Clint Barmes $2 million
= $18 million
When that didn't work, here's what it seems they tried next:
Edinson Volquez $5 million
Clint Barmes $2 million
A.J. Burnett $12 million
First base ???
= $19 million
Note, also, that John Perrotto's report that the Pirates initially offered Burnett $8.5 million makes sense in this context. Burnett's $8.5 million would have replaced the money the Pirates tried to give to Johnson, and would have allowed them to continue to pursue Loney as well.
Obviously, none of this worked out. Johnson went to the Padres, Loney went back to the Rays, Burnett went to the Phillies, and now the Pirates are holding the bag. Given the way things turned out, it's hard to give them credit for having much of a read on the Burnett situation, and it seems like they got greedy. They wanted the top-notch starting pitcher and the solid first baseman, and they didn't want to pay heavily to get them. From the beginning, many of us were looking at it a bit more simply. In October, I said extending the qualifying offer to Burnett was "an easy decision." I softened that position once it was pointed out to me that the qualifying offer might be seen as a show of bad faith, and if the Pirates knew Burnett wouldn't sign elsewhere, then extending it didn't serve any purpose.
But however they did it, the Pirates should have been willing to spend $14.1 million on Burnett, and all the evidence suggests they weren't, because they wanted to acquire a starting pitcher and a first baseman. Sometimes the simpler route is best. Burnett is a very good pitcher, and $14.1 million is a very good deal. Therefore, they should have been willing to pay it. They still would probably have had enough money to sign Barmes and trade for someone like Davis or Carp, one of whom they'll likely end up with anyway. Instead, it seems like the Pirates tried to shoot the moon, and it didn't work.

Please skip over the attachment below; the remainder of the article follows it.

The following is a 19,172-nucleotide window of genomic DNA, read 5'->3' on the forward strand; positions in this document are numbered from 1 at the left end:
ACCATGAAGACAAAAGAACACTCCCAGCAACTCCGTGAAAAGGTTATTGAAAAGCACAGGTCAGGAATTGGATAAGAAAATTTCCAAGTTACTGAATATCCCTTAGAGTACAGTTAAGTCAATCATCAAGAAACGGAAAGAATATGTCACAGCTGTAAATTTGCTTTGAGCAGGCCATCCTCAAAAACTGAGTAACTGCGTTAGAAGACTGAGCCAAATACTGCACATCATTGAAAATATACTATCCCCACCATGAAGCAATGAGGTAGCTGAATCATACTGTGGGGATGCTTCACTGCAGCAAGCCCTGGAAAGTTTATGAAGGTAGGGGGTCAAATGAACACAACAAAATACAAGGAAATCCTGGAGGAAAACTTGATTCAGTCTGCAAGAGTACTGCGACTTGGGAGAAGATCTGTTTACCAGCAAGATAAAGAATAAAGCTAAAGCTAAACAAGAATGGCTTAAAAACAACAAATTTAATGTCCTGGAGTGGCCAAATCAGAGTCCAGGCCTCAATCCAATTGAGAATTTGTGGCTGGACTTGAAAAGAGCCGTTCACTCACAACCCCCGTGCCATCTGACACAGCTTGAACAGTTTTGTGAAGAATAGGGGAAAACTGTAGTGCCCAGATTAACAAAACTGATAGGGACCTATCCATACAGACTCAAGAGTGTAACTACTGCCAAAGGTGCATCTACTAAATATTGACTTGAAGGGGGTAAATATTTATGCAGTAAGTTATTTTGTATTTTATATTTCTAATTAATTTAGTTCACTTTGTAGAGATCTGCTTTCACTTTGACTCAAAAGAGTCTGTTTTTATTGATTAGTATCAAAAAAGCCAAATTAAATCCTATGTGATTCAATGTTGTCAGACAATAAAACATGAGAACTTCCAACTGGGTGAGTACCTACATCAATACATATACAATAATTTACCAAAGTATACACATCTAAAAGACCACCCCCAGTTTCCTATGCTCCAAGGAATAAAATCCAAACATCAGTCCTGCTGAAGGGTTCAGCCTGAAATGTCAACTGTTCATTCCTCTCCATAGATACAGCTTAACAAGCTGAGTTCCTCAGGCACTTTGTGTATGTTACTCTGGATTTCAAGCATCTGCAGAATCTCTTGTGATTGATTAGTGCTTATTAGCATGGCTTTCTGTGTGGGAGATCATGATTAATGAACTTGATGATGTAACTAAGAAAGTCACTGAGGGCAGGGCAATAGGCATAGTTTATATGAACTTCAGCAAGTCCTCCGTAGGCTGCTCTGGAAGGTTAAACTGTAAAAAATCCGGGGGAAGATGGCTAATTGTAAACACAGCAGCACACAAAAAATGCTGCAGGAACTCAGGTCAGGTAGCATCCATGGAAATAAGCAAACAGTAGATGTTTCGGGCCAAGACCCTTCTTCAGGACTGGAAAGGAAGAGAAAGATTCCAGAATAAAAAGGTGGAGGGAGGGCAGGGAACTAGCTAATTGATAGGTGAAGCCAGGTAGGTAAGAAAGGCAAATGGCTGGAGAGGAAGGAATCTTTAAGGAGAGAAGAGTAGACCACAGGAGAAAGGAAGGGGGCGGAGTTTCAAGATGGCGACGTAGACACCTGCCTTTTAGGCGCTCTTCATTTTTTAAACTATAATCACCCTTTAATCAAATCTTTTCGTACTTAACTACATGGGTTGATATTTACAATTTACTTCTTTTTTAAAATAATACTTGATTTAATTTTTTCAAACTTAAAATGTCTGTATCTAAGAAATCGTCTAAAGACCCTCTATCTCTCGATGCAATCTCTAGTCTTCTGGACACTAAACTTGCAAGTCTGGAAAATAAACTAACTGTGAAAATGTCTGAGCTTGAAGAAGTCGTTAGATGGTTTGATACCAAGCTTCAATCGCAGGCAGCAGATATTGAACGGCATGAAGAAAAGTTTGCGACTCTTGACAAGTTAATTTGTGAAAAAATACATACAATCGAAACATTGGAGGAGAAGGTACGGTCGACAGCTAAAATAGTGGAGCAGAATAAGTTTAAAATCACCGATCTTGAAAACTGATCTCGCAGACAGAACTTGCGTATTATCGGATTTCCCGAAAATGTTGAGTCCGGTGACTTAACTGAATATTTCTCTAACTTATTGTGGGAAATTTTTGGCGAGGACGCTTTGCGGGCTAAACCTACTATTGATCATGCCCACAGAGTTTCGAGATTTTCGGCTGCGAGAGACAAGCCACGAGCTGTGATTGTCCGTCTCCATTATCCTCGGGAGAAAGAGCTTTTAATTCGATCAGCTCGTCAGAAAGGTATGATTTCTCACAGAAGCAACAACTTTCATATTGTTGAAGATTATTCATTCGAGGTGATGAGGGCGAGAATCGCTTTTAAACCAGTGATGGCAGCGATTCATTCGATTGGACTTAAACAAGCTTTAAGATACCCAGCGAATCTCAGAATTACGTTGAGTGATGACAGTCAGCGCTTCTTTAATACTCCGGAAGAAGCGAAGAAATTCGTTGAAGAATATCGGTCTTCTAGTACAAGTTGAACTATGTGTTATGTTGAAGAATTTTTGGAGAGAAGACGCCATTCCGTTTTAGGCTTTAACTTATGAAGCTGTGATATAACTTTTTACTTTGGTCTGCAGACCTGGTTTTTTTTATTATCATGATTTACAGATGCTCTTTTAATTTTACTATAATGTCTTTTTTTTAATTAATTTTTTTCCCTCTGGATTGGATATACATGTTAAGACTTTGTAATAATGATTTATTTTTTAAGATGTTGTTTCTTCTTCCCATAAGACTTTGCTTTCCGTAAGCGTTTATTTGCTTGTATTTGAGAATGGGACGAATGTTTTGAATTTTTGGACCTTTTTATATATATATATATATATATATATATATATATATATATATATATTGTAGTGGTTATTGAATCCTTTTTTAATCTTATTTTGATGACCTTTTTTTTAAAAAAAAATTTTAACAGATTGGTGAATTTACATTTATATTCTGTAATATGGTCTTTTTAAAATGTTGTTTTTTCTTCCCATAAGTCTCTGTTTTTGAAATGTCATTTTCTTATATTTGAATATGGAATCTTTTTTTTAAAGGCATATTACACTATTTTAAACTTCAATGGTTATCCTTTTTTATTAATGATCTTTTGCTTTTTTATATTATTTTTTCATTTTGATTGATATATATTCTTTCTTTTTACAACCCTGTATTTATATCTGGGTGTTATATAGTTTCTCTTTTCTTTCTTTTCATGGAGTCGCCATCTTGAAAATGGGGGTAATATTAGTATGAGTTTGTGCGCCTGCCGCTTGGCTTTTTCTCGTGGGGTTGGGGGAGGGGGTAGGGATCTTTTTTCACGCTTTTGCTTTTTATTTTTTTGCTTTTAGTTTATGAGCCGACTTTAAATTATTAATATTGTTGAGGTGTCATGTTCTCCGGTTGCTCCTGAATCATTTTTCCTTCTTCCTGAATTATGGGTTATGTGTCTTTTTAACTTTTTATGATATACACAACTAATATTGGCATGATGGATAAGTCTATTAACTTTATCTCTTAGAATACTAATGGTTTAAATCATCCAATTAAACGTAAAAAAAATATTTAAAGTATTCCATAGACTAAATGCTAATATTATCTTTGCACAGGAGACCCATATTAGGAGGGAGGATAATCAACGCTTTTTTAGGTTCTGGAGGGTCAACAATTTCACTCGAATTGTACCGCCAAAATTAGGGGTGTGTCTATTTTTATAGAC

To be fair to Neal Huntington here, this kind of moon-shooting doesn't always end with him holding the queen of spades. The entire 2011-2012 offseason hinged on the Pirates waiting until February for the Yankees to trade Burnett to them for nothing. Fortunately for the Pirates, the Yankees did exactly that, and the team improved dramatically as a result. Without that move, the Bucs' Barmes/Barajas/Bedard/McLouth offseason would have been widely -- and mostly correctly -- perceived as a giant mess. The moon-shooting gambit worked two years ago. It doesn't seem to have worked this year. And so it's hard to be too critical without acknowledging that 1) it's very hard for Huntington to do anything productive on the offseason market with his budget unless he's willing to go a little nuts, and 2) sometimes shooting the moon does work.
In any case, though, the result this time is that the Pirates have very little to show for their offseason. Maybe they can make up for some of that inactivity by making a trade or two. There's still time for them to upgrade, and maybe Huntington will find some creative way to turn the Pirates' offseason around. (And, heck, maybe the Volquez addition will turn out to be a brilliant one, though I wouldn't bet on it.) But with the best players remaining on the free-agent market coming with draft-pick forfeiture attached, and with the Pirates' budget bearing down on them, there aren't many options.